That’s the beauty of banning the worst of the existing plug-in products. Very few people are going to throw away their existing light fittings just to avoid being more energy efficient as long as the approved products meet other prominent user expectations such as colour rendering and reasonable price.

  4. In related US news: Obama Administration Launches New Energy Efficiency Efforts – this directly impacts certain types of lamps that have previously been exempt from regulation. This includes what they call Integrated Reflector Lamps, what most people call PAR lamps, which we all use in outdoor sensor lights, as well as some fluorescent lamps.

    Given that I save many KWH per year (and thus many dollars) by using PAR lamps rather than CFLs for certain specific applications, I hope this ruling doesn’t end up inspiring lawmakers here.

  5. last night i went to Gareth Morgan’s seminar at the Christchurch Town hall.
    He started by saying that the potential affects of climate change are life and death for people in poor countries and that policy is very important as governments are prone to make mistakes so we should be circumspect. We don’t notice climate change in our temperate climate but they (his wife) saw it in their travels to the sub antarctic, arctic, sahahra ect. In order to get a good grasp he had to find true skeptics (those with alternative theories) and he said he had to go out of NZ for that as the skeptics in NZ are “third rate….. and calling them that is praising them” [He employed scientists to make a case re CO2 emissions and climate change]
    He went over the usual stuff such as you can’t take any one year and call it climate change but have to look at 30 year’s etc. Al Gore did the world a service with his movie but the hokey stick was missleading as CO2 increase came after the warming (as the oceans release CO2) so the question is what will the temperature increase by given the extra CO2 going into the atmosphere? Each unknown was discussed and the range of temperature predictions produced by the models over the years. The upper range has been increasing. He concludes that the science isn’t settled but the weight of evidence is on the side of the “alarmists”.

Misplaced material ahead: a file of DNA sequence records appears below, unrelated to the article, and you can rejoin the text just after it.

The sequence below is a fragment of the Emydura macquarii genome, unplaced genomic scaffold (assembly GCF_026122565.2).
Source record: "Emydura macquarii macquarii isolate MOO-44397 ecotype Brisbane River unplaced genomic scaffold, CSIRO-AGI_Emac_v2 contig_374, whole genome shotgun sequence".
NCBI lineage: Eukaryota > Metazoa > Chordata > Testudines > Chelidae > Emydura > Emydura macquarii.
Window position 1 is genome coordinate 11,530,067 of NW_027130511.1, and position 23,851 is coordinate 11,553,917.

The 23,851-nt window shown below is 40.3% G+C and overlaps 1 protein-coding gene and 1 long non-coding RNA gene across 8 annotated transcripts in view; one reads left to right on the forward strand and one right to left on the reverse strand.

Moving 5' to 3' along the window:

6. I was prompted to check on the reasons for the boycott. No Greenpeace or Wiki links updated since 2006.

    In 2007 Cargill (the culprit named by Greenpeace) had its facility closed by the Brazilian government.

    So Greenpeace DID notice this bit but… apparently this has slipped everyone’s notice in terms of KFC , as Cargill now appear to have capitulated.

    So… I think I can go ahead and order a bucket. It isn’t completely clean, but it ain’t like I expect to live forever.



  7. Well as much as I like RON Paul, he’s not that bright about climate, or the actual provenance of the signature list of his PETITION.


  8. I like the way Auckland gets one meeting – the same as Napier, Queenstown or Nelson – even though we have one third of the country’s population. Doesn’t seem like consultation is biased towards the rural community at all huh?

  9. Shame the Westminster Parliamant couldn’t act in as ambitious a way – they talk big but act small – sad. I suspect the Nats will emulate them.

  10. That really takes a LOT of balls when the top emitters haven’t committed to squat-all.


    Scotland’s bill included an option to curb its ambition if no strong global climate deal is reached in six months’ time.

    Very sensible.